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A beginner’s guide to travel insurance

(Washington Post illustration; iStock) (Washington Post illustration; iStock)

It’s not uncommon for travel plans to veer off track. When things go haywire, travel insurance might not turn your trip around, but it can protect you from resulting financial losses.

However, it’s not a one-size-fits-all service. People worried about the coronavirus outbreak will need different coverage than, say, travelers going paragliding in Peru. And finding the right travel insurance can require a lot of time, and in some cases, money.

“What consumers can have in the back of their mind is [travel insurance] could be anywhere from 7 to 9 percent of your total trip cost,” says Carol Mueller, vice president at Berkshire Hathaway Travel Protection. “We just encourage leisure travelers to make sure you understand what you’re getting for the price that you’re being charged, and if you’re not sure, call the company that’s behind the policy and ask.”

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For those who have established they would like to buy travel insurance, it’s essential to read the fine print of a policy to make sure if, and how, it covers your specific concerns. It’s a complicated landscape to navigate, particularly because it’s not a perfect system.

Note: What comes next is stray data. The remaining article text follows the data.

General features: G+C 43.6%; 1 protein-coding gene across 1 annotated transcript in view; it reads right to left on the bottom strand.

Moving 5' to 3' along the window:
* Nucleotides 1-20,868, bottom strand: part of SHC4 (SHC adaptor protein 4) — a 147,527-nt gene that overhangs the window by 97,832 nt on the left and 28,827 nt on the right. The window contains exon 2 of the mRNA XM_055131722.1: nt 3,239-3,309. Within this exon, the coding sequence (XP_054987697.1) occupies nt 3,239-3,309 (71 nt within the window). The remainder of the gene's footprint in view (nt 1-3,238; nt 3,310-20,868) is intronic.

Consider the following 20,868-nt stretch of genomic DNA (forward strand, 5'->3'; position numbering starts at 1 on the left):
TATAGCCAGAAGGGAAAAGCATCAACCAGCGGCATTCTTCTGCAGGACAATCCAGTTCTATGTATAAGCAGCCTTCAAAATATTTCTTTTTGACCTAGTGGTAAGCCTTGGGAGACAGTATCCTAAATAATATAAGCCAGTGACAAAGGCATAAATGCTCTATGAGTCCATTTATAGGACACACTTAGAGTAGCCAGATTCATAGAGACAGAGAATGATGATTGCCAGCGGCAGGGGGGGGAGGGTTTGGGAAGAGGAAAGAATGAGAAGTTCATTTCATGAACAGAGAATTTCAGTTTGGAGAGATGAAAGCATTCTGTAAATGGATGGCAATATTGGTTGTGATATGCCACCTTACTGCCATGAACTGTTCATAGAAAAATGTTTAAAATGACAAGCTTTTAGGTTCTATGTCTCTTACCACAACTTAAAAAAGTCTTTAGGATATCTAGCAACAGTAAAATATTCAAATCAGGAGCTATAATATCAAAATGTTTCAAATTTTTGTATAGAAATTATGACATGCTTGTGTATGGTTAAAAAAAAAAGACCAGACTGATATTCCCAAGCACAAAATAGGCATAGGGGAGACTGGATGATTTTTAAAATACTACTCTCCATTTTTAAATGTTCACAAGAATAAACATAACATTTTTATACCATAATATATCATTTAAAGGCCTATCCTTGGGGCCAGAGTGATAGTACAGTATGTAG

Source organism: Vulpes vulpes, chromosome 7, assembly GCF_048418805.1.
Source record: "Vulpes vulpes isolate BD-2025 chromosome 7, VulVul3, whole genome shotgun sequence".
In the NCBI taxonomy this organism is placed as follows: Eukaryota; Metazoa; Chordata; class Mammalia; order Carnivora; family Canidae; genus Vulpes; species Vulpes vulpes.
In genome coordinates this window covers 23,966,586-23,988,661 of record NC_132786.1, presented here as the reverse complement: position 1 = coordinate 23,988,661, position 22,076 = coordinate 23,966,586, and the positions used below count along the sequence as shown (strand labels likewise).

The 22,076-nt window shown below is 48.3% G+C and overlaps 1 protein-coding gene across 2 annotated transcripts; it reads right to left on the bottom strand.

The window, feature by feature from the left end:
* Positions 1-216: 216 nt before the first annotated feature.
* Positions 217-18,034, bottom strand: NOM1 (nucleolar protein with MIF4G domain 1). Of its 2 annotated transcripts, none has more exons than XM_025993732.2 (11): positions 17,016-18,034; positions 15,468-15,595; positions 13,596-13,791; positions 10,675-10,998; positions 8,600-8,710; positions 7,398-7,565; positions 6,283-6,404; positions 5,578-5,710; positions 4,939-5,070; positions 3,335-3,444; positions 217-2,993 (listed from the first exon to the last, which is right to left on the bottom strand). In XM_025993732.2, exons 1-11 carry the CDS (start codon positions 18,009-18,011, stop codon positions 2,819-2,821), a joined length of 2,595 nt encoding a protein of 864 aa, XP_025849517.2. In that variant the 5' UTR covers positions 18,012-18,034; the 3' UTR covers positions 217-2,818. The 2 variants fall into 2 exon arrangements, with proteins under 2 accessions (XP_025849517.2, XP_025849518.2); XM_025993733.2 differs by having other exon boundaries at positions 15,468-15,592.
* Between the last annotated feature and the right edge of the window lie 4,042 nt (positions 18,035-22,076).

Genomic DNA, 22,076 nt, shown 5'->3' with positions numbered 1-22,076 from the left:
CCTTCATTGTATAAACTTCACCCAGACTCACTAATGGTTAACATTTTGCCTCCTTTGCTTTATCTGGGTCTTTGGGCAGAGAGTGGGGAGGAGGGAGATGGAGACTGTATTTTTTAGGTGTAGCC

So when should you buy travel insurance?

You’re concerned about your health.

According to Mueller, the most common type of travel insurance claim is trip cancellation and trip interruption, “and that’s typically due to a medical reason,” she says.

Trip cancellation coverage can help would-be travelers get their money back if their own medical problems force them to cancel travel plans or come home early. But what isn’t covered by a travel insurance trip cancellation policy is fear of a health issue. For example, travelers concerned about contracting coronavirus during a trip won’t be reimbursed if they want to cancel their plans, but they would be reimbursed if they were quarantined during their travel or became ill before their travel.

“Insurance is something that’s going to protect you for something that has happened to you. Not if something may happen to you,” says John W. Cook, founder of Travel Insurance Ratings & Reviews and president of “So cancellation due to concern about being exposed to the coronavirus is not a covered reason on any of the policies that I am familiar with.”

Does my travel insurance cover coronavirus? Read the fine print.